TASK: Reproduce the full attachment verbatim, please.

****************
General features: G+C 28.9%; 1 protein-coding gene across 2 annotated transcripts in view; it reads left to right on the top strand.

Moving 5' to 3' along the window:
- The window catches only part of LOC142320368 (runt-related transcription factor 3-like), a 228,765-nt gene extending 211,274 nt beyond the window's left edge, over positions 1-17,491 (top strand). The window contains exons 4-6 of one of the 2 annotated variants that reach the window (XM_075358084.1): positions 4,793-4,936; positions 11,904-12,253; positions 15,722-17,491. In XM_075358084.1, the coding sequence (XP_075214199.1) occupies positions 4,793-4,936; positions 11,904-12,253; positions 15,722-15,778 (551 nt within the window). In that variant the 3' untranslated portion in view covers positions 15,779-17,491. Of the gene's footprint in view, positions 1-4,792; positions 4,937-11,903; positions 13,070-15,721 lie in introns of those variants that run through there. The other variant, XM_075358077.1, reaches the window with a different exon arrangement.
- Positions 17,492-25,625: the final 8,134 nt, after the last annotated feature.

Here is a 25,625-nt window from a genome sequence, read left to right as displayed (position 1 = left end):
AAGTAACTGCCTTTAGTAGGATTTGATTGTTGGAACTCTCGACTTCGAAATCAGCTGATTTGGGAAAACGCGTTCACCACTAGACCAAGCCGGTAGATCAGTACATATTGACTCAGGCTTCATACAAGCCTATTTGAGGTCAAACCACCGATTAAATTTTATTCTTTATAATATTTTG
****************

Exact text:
General features: G+C 28.9%; 1 protein-coding gene across 2 annotated transcripts in view; it reads left to right on the top strand.

Moving 5' to 3' along the window:
- The window catches only part of LOC142320368 (runt-related transcription factor 3-like), a 228,765-nt gene extending 211,274 nt beyond the window's left edge, over positions 1-17,491 (top strand). The window contains exons 4-6 of one of the 2 annotated variants that reach the window (XM_075358084.1): positions 4,793-4,936; positions 11,904-12,253; positions 15,722-17,491. In XM_075358084.1, the coding sequence (XP_075214199.1) occupies positions 4,793-4,936; positions 11,904-12,253; positions 15,722-15,778 (551 nt within the window). In that variant the 3' untranslated portion in view covers positions 15,779-17,491. Of the gene's footprint in view, positions 1-4,792; positions 4,937-11,903; positions 13,070-15,721 lie in introns of those variants that run through there. The other variant, XM_075358077.1, reaches the window with a different exon arrangement.
- Positions 17,492-25,625: the final 8,134 nt, after the last annotated feature.

Here is a 25,625-nt window from a genome sequence, read left to right as displayed (position 1 = left end):
AAGTAACTGCCTTTAGTAGGATTTGATTGTTGGAACTCTCGACTTCGAAATCAGCTGATTTGGGAAAACGCGTTCACCACTAGACCAAGCCGGTAGATCAGTACATATTGACTCAGGCTTCATACAAGCCTATTTGAGGTCAAACCACCGATTAAATTTTATTCTTTATAATATTTTG